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Making A Competitive Offer: 5 Tips For First-Time Homebuyers

Everything is negotiable in the real estate industry. You can ask for what you want, and while you may not get it, the option is always readily available. For first-time homebuyers situated in a seller’s market, however, options are severely limited.

According to Zillow, a blend of price appreciation and tighter inventory is making it increasingly difficult for first-time homebuyers to enter the market this spring, as less housing inventory means more offers are being made on homes.

“It’s going to be a tough home-buying market this spring, especially for first-time buyers or even people looking to move up into a slightly more expensive home,” said Svenja Gudell, chief economist for Zillow.

Your Offer: 5 Tips For First-Time Homebuyers

Tips for first-time homebuyers

The objective for first-time homebuyers is to make the most attractive offer possible. With more offers on the table than usual, it won’t be easy.

“In order to stand out in a competitive market, buyers should get pre-approved for a loan, find an agent who has experience with bidding wars, and consider coming in at the asking price, so the seller knows they’re serious,” says Gudell.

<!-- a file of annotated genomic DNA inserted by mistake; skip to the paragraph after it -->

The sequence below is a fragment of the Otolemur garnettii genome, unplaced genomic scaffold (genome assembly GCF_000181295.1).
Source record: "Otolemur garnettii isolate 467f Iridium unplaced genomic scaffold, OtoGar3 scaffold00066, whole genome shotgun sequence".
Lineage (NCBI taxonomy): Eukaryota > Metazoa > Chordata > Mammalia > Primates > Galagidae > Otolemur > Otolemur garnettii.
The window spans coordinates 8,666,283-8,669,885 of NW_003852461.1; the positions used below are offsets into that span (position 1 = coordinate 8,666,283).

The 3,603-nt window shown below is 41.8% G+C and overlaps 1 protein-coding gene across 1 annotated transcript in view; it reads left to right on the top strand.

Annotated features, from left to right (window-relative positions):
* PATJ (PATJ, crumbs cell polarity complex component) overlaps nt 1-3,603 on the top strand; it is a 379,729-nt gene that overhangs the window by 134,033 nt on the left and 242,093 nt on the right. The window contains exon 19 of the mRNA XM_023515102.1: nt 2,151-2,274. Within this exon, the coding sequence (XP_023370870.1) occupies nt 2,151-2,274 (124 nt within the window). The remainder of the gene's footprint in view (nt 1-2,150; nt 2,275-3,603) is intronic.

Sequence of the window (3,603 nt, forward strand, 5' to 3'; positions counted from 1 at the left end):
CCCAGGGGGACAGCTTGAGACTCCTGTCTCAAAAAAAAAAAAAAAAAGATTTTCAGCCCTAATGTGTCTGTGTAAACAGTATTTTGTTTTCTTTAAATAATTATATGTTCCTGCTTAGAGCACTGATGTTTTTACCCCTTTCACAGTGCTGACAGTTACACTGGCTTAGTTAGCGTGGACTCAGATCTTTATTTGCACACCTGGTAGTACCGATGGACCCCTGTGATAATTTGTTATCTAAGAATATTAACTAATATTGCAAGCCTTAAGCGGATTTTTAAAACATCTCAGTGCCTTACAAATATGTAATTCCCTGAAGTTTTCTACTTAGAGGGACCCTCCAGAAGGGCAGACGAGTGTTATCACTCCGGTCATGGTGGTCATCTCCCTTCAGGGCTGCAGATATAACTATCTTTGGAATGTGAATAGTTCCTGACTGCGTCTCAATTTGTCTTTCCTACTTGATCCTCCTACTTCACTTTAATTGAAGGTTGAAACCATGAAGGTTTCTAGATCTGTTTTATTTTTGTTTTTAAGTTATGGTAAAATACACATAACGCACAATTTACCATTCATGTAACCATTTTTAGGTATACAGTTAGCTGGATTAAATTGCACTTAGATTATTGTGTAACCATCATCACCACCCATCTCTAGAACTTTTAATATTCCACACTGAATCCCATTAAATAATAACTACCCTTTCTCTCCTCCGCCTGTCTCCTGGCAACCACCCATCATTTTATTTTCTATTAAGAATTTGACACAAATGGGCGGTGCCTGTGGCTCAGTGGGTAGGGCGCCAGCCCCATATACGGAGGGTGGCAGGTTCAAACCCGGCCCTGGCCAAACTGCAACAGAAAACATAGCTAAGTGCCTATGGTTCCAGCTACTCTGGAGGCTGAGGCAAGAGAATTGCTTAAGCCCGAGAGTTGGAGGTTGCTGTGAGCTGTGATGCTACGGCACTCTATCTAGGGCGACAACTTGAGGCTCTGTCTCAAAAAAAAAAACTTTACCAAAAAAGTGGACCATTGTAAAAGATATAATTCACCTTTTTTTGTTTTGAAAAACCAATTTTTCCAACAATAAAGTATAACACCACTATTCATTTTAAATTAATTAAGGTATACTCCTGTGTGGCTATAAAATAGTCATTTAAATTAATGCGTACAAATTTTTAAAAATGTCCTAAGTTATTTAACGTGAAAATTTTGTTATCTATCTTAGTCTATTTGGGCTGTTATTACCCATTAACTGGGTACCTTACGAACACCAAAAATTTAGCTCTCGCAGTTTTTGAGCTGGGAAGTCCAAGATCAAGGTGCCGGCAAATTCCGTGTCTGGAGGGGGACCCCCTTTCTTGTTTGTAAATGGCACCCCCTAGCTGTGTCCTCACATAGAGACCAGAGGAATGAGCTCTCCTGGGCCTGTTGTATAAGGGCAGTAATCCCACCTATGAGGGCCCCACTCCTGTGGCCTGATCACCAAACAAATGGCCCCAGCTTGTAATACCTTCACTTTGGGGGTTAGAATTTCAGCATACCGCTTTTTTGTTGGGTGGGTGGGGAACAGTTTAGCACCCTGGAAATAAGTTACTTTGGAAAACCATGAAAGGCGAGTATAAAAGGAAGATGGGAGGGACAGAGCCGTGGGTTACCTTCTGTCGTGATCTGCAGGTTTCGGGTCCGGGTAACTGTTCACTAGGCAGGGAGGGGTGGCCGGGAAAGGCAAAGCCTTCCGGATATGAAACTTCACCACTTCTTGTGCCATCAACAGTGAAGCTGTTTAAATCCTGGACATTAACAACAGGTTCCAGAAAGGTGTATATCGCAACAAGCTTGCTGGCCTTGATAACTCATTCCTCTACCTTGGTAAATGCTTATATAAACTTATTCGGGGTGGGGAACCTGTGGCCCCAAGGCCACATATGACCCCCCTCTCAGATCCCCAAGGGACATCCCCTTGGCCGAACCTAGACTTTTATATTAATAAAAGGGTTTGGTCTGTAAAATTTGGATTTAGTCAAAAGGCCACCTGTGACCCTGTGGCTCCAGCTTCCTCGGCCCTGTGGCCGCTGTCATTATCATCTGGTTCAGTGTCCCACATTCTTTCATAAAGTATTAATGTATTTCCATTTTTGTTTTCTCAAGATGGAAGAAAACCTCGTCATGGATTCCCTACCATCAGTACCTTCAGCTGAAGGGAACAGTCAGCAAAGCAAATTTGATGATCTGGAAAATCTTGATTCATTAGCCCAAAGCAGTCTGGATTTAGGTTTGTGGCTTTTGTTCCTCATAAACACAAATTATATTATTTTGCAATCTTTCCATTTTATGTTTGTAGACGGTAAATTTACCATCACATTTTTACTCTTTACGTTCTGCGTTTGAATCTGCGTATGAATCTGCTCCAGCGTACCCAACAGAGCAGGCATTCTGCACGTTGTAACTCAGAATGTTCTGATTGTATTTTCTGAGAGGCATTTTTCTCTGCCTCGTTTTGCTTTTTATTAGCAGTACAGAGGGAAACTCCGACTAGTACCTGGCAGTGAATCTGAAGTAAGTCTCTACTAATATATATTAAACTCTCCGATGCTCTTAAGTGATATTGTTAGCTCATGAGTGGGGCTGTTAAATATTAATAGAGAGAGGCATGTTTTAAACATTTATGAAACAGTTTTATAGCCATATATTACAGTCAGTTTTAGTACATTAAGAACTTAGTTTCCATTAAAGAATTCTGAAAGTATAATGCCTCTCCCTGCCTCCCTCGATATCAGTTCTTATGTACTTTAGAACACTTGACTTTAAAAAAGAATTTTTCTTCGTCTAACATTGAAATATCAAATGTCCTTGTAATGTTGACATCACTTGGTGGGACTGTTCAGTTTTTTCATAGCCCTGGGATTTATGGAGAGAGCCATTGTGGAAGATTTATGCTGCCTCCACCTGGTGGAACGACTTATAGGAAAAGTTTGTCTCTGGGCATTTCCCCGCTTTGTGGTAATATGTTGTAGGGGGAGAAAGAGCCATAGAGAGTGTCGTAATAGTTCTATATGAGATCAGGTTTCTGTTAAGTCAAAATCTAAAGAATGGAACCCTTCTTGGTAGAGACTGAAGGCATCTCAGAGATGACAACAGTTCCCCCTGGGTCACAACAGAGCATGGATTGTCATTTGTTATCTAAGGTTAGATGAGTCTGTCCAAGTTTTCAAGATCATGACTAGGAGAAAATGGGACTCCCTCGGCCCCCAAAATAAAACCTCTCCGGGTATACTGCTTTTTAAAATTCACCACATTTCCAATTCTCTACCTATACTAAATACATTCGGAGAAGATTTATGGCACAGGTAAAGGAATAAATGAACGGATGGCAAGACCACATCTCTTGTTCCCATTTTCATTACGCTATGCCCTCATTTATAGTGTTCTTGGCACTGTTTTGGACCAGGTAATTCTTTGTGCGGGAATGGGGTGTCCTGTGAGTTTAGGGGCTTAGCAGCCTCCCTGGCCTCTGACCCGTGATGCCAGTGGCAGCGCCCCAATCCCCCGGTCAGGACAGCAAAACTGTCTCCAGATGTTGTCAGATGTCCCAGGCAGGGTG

When the real estate market changes to a seller’s market, a homebuyer’s strategy must change along with it. Before making an offer, it’s important you’ve done your due diligence. Than Merrill, CEO of CT Homes and FortuneBuilders, has outlined a list of items you’ll need to go over before submitting your offer.

For first-time homebuyers ready to pull the trigger, the following tips will not only help you overcome the competitive nature of a seller’s market, but ensure your offer emerges victorious:

1. Accommodate The Seller As Much As Possible

Flexibility and a willingness to budge are fundamental parts of the real estate negotiation process, but they are made even more important by a seller’s market. With your back against the wall, your offer will need to shine above the rest, and the best way to do that is to make an offer favorable to the seller.

“Keep the offer as clean as possible. Don’t put in a lot of contingencies,” says Nicole Haley, a Movoto real estate agent in Chicago.